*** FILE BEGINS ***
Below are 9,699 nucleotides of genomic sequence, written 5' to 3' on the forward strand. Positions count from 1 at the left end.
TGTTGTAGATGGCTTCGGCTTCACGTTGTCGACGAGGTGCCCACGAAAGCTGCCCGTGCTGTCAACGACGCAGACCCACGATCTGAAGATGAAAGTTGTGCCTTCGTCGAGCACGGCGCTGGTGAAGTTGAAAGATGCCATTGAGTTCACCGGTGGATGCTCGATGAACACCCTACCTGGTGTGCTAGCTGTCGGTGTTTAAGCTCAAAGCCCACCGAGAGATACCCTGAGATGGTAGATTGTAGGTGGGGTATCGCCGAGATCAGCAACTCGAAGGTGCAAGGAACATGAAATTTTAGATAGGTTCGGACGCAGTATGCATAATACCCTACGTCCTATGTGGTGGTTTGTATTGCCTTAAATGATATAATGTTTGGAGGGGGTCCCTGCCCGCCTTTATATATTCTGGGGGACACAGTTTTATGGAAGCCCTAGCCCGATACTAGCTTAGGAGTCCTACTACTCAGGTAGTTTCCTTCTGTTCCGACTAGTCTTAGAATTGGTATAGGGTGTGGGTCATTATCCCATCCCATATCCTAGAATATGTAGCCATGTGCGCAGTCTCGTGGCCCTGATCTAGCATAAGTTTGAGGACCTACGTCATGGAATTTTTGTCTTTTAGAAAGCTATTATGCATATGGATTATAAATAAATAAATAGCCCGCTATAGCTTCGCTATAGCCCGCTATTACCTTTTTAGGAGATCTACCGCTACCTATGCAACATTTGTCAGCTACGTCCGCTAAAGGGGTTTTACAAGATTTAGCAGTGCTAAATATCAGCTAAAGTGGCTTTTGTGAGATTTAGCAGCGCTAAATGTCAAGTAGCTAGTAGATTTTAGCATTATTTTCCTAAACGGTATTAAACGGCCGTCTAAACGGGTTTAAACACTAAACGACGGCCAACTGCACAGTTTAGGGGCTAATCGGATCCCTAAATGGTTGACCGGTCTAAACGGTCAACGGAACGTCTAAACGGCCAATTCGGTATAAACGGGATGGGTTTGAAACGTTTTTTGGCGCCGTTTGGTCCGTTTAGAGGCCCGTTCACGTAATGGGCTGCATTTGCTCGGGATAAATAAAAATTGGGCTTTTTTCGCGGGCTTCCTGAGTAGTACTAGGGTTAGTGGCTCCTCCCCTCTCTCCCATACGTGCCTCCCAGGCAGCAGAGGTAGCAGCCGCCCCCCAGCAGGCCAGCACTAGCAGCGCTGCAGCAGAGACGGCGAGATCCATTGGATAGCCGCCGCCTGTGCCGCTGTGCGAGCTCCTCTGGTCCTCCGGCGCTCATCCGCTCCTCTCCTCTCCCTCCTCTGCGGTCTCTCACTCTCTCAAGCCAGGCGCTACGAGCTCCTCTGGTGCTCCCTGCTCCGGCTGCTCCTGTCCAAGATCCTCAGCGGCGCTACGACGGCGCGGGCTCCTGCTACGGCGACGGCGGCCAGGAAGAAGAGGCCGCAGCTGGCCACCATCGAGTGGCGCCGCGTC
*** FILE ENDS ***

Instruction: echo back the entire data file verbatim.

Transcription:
Below are 9,699 nucleotides of genomic sequence, written 5' to 3' on the forward strand. Positions count from 1 at the left end.
TGTTGTAGATGGCTTCGGCTTCACGTTGTCGACGAGGTGCCCACGAAAGCTGCCCGTGCTGTCAACGACGCAGACCCACGATCTGAAGATGAAAGTTGTGCCTTCGTCGAGCACGGCGCTGGTGAAGTTGAAAGATGCCATTGAGTTCACCGGTGGATGCTCGATGAACACCCTACCTGGTGTGCTAGCTGTCGGTGTTTAAGCTCAAAGCCCACCGAGAGATACCCTGAGATGGTAGATTGTAGGTGGGGTATCGCCGAGATCAGCAACTCGAAGGTGCAAGGAACATGAAATTTTAGATAGGTTCGGACGCAGTATGCATAATACCCTACGTCCTATGTGGTGGTTTGTATTGCCTTAAATGATATAATGTTTGGAGGGGGTCCCTGCCCGCCTTTATATATTCTGGGGGACACAGTTTTATGGAAGCCCTAGCCCGATACTAGCTTAGGAGTCCTACTACTCAGGTAGTTTCCTTCTGTTCCGACTAGTCTTAGAATTGGTATAGGGTGTGGGTCATTATCCCATCCCATATCCTAGAATATGTAGCCATGTGCGCAGTCTCGTGGCCCTGATCTAGCATAAGTTTGAGGACCTACGTCATGGAATTTTTGTCTTTTAGAAAGCTATTATGCATATGGATTATAAATAAATAAATAGCCCGCTATAGCTTCGCTATAGCCCGCTATTACCTTTTTAGGAGATCTACCGCTACCTATGCAACATTTGTCAGCTACGTCCGCTAAAGGGGTTTTACAAGATTTAGCAGTGCTAAATATCAGCTAAAGTGGCTTTTGTGAGATTTAGCAGCGCTAAATGTCAAGTAGCTAGTAGATTTTAGCATTATTTTCCTAAACGGTATTAAACGGCCGTCTAAACGGGTTTAAACACTAAACGACGGCCAACTGCACAGTTTAGGGGCTAATCGGATCCCTAAATGGTTGACCGGTCTAAACGGTCAACGGAACGTCTAAACGGCCAATTCGGTATAAACGGGATGGGTTTGAAACGTTTTTTGGCGCCGTTTGGTCCGTTTAGAGGCCCGTTCACGTAATGGGCTGCATTTGCTCGGGATAAATAAAAATTGGGCTTTTTTCGCGGGCTTCCTGAGTAGTACTAGGGTTAGTGGCTCCTCCCCTCTCTCCCATACGTGCCTCCCAGGCAGCAGAGGTAGCAGCCGCCCCCCAGCAGGCCAGCACTAGCAGCGCTGCAGCAGAGACGGCGAGATCCATTGGATAGCCGCCGCCTGTGCCGCTGTGCGAGCTCCTCTGGTCCTCCGGCGCTCATCCGCTCCTCTCCTCTCCCTCCTCTGCGGTCTCTCACTCTCTCAAGCCAGGCGCTACGAGCTCCTCTGGTGCTCCCTGCTCCGGCTGCTCCTGTCCAAGATCCTCAGCGGCGCTACGACGGCGCGGGCTCCTGCTACGGCGACGGCGGCCAGGAAGAAGAGGCCGCAGCTGGCCACCATCGAGTGGCGCCGCGTC